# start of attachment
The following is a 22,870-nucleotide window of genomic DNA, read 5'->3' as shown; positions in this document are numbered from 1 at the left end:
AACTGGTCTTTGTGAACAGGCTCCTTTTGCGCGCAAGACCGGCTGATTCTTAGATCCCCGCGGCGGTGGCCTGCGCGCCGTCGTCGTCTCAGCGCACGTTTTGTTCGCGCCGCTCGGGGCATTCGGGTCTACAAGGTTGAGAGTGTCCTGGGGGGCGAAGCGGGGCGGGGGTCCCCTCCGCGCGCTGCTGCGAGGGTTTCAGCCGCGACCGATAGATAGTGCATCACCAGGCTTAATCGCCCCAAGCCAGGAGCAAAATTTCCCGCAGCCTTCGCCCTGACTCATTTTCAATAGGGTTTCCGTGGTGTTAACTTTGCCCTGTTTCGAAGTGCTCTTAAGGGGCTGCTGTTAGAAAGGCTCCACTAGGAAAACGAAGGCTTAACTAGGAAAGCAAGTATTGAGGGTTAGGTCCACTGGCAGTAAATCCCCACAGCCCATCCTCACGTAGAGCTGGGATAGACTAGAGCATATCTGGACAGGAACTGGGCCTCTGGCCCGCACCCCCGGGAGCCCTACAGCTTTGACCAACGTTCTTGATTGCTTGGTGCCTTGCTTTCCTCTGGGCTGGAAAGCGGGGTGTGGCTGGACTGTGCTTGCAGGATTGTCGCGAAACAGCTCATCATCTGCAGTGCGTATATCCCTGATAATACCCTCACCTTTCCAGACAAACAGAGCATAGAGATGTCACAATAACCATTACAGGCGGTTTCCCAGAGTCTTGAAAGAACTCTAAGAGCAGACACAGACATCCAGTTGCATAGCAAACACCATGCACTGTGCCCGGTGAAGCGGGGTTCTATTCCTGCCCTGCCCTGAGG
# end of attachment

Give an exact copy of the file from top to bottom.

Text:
The following is a 22,870-nucleotide window of genomic DNA, read 5'->3' as shown; positions in this document are numbered from 1 at the left end:
AACTGGTCTTTGTGAACAGGCTCCTTTTGCGCGCAAGACCGGCTGATTCTTAGATCCCCGCGGCGGTGGCCTGCGCGCCGTCGTCGTCTCAGCGCACGTTTTGTTCGCGCCGCTCGGGGCATTCGGGTCTACAAGGTTGAGAGTGTCCTGGGGGGCGAAGCGGGGCGGGGGTCCCCTCCGCGCGCTGCTGCGAGGGTTTCAGCCGCGACCGATAGATAGTGCATCACCAGGCTTAATCGCCCCAAGCCAGGAGCAAAATTTCCCGCAGCCTTCGCCCTGACTCATTTTCAATAGGGTTTCCGTGGTGTTAACTTTGCCCTGTTTCGAAGTGCTCTTAAGGGGCTGCTGTTAGAAAGGCTCCACTAGGAAAACGAAGGCTTAACTAGGAAAGCAAGTATTGAGGGTTAGGTCCACTGGCAGTAAATCCCCACAGCCCATCCTCACGTAGAGCTGGGATAGACTAGAGCATATCTGGACAGGAACTGGGCCTCTGGCCCGCACCCCCGGGAGCCCTACAGCTTTGACCAACGTTCTTGATTGCTTGGTGCCTTGCTTTCCTCTGGGCTGGAAAGCGGGGTGTGGCTGGACTGTGCTTGCAGGATTGTCGCGAAACAGCTCATCATCTGCAGTGCGTATATCCCTGATAATACCCTCACCTTTCCAGACAAACAGAGCATAGAGATGTCACAATAACCATTACAGGCGGTTTCCCAGAGTCTTGAAAGAACTCTAAGAGCAGACACAGACATCCAGTTGCATAGCAAACACCATGCACTGTGCCCGGTGAAGCGGGGTTCTATTCCTGCCCTGCCCTGAGG